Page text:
The Legalities of Certain Autographs -- MLK Jr Edition

There’s something I’ve often wondered about when it comes to buying autographs. The idea that they may have come in a way that is illegal. Let me explain. When I was around 20, I was looking at buying a contract that a famous actor had signed. It ended up being a bit out of my price range, but...I noticed it had their address, social security number, and other info that I’m sure the star wouldn’t want out there.

There was a company that was selling checks (a popular item among autograph collectors), signed by The Doors keyboardist, Ray Manzarek. Now, I had interviewed him a few times and wrote a radio show he narrated (Legends A to Z). I brought this to his attention, and he acted all weird about it. That’s when I realized...he probably sold his old cancelled checks to this company. I do know there was some musical equipment he made money off of from a company that sold it for thousands (somebody on this website has it). It included a letter from Manzarek saying that Jim Morrison sat on that amplifier, as if Morrison’s butt made it more of a collectors item.

I thought about this all again because something came up for auction recently. It’s the Birmingham jailhouse logbook, that has 12 different pages signed by Rev. Martin Luther King, Jr. The dates on the pages are all between March 4, 1963 and November 27th. That’s around the time he wrote his “Letter from a Birmingham Jail” which is a big part of history.

So here’s what I can’t figure out. These pages were saved by a jail employee who was told to destroy the ledger. He kept it. This is what Hakes Auctions says. Well, wouldn’t that be “stealing”? Sure, it might not be the same as stealing $1,000 from your work, but if you’re taking something that doesn’t belong to you, even if it’s something that was supposed to be destroyed, well...I’d think that the jail could sue this guy and get the item back; or they could let it sell for the thousands and thousands it will surely bring in, and then claim that money.

Aside from all the King signatures, another famous activist jailed at that time, Ralph D. Abernathy, has signed the book three different times.

The logbook was passed down through the family of the original jail employee.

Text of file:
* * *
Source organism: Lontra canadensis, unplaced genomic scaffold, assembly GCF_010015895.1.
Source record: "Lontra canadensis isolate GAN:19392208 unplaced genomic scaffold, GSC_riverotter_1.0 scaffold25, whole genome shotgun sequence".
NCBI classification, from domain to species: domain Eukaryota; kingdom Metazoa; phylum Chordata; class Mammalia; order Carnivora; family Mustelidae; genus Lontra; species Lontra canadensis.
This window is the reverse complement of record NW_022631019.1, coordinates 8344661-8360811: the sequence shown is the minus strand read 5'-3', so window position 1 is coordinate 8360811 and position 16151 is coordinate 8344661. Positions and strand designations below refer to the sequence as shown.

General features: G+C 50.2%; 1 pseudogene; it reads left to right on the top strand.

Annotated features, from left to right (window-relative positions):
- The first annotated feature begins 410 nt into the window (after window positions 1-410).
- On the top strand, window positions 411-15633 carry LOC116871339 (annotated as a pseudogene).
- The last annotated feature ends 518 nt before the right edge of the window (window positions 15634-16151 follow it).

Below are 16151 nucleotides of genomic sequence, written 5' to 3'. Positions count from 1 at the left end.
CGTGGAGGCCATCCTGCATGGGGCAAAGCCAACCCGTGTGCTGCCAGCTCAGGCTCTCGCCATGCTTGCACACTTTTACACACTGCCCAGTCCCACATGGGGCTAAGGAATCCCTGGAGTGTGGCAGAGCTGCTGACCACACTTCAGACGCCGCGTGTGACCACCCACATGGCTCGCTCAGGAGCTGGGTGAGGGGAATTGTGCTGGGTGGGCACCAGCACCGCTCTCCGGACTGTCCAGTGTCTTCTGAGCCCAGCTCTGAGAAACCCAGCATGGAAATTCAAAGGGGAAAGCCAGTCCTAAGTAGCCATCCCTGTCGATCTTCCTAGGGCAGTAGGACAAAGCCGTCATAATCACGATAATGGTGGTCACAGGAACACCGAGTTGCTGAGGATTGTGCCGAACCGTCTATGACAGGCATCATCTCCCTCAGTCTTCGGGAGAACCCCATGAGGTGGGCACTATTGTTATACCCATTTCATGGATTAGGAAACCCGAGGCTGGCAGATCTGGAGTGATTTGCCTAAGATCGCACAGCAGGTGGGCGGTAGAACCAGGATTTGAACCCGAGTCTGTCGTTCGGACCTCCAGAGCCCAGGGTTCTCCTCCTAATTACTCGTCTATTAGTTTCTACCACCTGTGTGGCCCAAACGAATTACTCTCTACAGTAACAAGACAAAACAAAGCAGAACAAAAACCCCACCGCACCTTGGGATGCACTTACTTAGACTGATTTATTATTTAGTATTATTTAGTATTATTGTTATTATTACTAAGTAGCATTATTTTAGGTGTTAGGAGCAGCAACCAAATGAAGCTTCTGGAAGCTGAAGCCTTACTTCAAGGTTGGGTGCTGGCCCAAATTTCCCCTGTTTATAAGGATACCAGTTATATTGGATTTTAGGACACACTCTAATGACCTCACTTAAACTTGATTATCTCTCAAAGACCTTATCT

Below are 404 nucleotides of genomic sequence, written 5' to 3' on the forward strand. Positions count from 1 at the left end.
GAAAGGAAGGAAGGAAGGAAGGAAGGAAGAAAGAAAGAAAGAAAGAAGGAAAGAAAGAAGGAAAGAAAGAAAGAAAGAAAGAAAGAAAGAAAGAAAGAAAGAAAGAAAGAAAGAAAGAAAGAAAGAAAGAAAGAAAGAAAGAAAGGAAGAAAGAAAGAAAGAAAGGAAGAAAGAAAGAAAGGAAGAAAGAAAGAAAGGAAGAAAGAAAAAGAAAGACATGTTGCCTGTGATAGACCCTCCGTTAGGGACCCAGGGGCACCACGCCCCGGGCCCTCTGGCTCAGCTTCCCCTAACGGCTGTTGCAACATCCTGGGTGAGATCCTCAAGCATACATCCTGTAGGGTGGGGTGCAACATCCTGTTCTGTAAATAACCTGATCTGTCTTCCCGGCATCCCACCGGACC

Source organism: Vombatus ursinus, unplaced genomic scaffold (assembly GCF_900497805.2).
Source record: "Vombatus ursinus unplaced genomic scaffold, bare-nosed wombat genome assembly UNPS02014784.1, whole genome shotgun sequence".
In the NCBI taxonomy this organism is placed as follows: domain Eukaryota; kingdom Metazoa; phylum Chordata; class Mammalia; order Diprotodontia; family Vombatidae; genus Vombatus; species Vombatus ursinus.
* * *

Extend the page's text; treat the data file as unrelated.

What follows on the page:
In case you’re wondering what King was jailed for, it was after his group was denied a parade permit and they marched despite that. This resulted in him spending eight days in jail.

The auction is going until February 24th so if you’re interested, you better hurry. It’s currently over $20,000.

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Tags: Martin Luther King, Jr., Ralph Abernathy, Ray Manzarek, The Doors

Comment by Etienne on February 19, 2021 at 10:21am

This is an interesting discussion point, Josh. I have a signed contract by Montgomery Clift that he signed for a film for Selznick's producing company in 1950 that was also signed by a rep. of the company...a legal document (albeit for a company that no longer exists).  I've wondered how it came to be in the marketplace. Did someone snatch it before it met a shredder when the company was being disolved?  Obviously never meant to be a collectible such as a signed photograph or album page.

Comment by Josh Board on February 19, 2021 at 10:36am

Exactly! And 30 years ago, when I first gave this topic some thought -- I even considered some production company isn't around, the actor isn't around, but their kids or family are. And stuff in a contract might not be things that should be out in the public. Not just an address (which the family of the estate might still own), but...for example, I was in this incredible sports bar in Salt Lake City. It was owned by Hot Rod Hudley (sp?) a former player, and was a current broadcaster for the Utah Jazz. One of his contracts he put on the wall, said that he'd be fined $15 for each pound over 160 pounds that he weighed during the course of the NBA season (something like that). So that shows that, contracts might have personal things that weren't meant for everyone else to see. Even if they died 50 years ago.

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